Loyalty Starts at the Top

You can possess a business card that says you’re the boss, or be promoted to a position that gives you control and authority over other people, but that doesn’t necessarily make you a leader.

The definition of a true leader is someone who gets the job done, along with the efforts of other people who gladly and confidently follow. Notice that there are a couple of parts to that statement. I know of business leaders who get the job done along with the efforts of their people, but their people don’t gladly and confidently follow them. In fact, a lot of bosses try to lead through fear and intimidation. That’s not the sign of a good leader. If you had to work for a boss like you, would you quit?

Loyalty Starts at the Top

A toxic work environment is usually created at the top. Not that the newest people in a company couldn’t have a major impact on creating a healthier, happier and friendlier environment, because they can and they do. But to cultivate a culture that is nice and therefore feels good, even to customers, true leadership must come from the top.

Suppose you’re the boss. Even if you dug a tunnel from your house to your work, and came up through a hole in your closed and locked office, the staff would still know the boss was in the building. Why is this important to understand and accept?

We all agree that happy customers are loyal because they’re serviced and taken care of by happy employees, and happy employees generally have happy bosses. If you want to create a fun and happy atmosphere, which we all know will translate into more profitability, then it’s necessary that the mood, the feeling and the theme for the day come from the top. As Matt Weinstein suggests in his book Managing to Have Fun, if you want to offer service with a smile, make sure you give everyone in your company something to smile about.

Trickle-Down Effect

Let’s create a scenario to make this point. Again, let’s say you’re the boss, and you own a store with hundreds of employees who service thousands of customers. Let’s say you come to work one day, and you happen to be in a very good mood, but you also happen to be very busy, with a lot on your plate. You pull into the parking lot, walk into your building, pass by your hundreds of employees and customers, go straight upstairs to your office and close the door.

Now, granted, you’re in a very good mood, but what will the buzz and the whispering be in your building within about five minutes? “The boss is in a bad mood. Don’t go near the boss. Everyone lay low today.” With that mood in your store, what will happen to staff morale? What will happen to creativity? What will happen to teamwork? What will happen to profits?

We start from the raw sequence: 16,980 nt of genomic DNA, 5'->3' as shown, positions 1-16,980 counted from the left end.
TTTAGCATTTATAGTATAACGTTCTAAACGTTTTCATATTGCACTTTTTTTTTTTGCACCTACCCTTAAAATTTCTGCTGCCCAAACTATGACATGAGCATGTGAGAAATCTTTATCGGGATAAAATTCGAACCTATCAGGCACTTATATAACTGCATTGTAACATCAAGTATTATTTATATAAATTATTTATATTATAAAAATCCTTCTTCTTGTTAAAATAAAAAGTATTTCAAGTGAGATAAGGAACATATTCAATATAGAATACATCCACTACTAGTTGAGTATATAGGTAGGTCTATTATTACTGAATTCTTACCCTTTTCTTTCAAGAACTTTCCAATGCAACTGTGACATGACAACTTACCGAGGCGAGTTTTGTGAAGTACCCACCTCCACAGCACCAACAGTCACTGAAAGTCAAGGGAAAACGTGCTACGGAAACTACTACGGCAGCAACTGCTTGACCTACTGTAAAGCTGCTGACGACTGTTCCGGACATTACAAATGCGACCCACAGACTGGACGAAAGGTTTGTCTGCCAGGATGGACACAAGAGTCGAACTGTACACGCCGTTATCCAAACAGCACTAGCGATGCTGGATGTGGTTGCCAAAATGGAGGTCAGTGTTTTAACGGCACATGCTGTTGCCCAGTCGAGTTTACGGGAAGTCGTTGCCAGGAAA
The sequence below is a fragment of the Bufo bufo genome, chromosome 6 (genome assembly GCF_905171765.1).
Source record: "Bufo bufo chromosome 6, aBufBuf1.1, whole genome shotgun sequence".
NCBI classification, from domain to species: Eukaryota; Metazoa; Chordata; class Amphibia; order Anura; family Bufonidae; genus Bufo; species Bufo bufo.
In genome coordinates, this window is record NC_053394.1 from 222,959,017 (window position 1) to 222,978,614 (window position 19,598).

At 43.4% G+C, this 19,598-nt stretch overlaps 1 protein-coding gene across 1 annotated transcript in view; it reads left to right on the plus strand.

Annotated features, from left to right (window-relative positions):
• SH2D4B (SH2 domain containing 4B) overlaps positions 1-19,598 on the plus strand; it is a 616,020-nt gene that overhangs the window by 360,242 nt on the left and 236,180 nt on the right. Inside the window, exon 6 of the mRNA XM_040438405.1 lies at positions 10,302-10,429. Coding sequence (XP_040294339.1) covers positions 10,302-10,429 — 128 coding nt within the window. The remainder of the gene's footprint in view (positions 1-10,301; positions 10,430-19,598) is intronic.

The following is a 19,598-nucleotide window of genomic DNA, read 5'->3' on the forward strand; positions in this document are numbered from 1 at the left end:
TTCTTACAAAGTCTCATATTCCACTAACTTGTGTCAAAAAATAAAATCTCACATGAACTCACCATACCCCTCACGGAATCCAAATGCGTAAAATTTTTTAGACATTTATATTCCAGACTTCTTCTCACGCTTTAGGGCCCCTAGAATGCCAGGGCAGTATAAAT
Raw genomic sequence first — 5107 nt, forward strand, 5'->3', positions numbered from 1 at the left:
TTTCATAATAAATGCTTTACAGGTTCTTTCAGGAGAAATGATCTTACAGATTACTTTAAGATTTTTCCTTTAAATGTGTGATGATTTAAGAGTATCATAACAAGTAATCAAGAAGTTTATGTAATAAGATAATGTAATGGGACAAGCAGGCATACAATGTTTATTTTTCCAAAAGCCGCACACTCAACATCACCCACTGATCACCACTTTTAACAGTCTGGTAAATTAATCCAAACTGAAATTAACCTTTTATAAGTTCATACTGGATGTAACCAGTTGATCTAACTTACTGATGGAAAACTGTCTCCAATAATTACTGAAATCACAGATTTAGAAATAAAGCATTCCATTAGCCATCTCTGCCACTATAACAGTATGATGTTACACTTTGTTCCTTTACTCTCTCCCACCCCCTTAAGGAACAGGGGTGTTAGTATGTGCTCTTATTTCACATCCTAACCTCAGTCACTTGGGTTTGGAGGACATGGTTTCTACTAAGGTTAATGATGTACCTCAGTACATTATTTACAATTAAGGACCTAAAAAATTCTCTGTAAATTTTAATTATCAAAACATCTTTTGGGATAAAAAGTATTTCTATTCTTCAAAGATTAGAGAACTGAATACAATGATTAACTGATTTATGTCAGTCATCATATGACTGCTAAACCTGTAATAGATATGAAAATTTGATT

To be a true leader, you must own not only the reality of how things are, but also people’s perception of how things are. It’s not enough for you to be in a good mood. A staff member could come up to my office and say, “Hey Winn, the whole company thinks you’re in a bad mood.” I could reply, “Well, I’m not. I’m in a great mood. That’s their problem if they think I’m in a bad mood.” But where will that get me?

Exuding Enthusiasm

If people don’t know you’re in a good mood, or they assume you’re not in a good mood, you still have work to do. As a leader, you must own the perception.

When I arrive at work each day, it takes me at least thirty minutes to get to my office. Why? Because I visit every square inch of my facility to show my smiling, happy face to staff and customers, and to hug as many people as I can. I visit each office, every classroom, the staff lunch room, the laundry room, the sales area — everywhere. I want people in that building to know I’m in a great mood, I love coming to work, I love my job, and I appreciate each one of them. And on those days when I don’t feel that way, I fake it.

If people at work aren’t nice, especially the boss, it’s almost guaranteed that the staff won’t be having fun. When the staff isn’t having fun, they don’t laugh together. And when they don’t laugh together, creativity goes down and absenteeism skyrockets. It’s that simple.

Winn Claybaugh, author of Be Nice (Or Else!) with foreword by CNN’s Larry King, has worked in the beauty industry since 1983. He is the National Motivational Expert for John Paul Mitchell Systems and the founder of Paul Mitchell The School, with several locations throughout the U.S. Visit Winn at www.BeNiceOrElse.com and sign up for the free monthly Be Nice (Or Else!) Newsletter.

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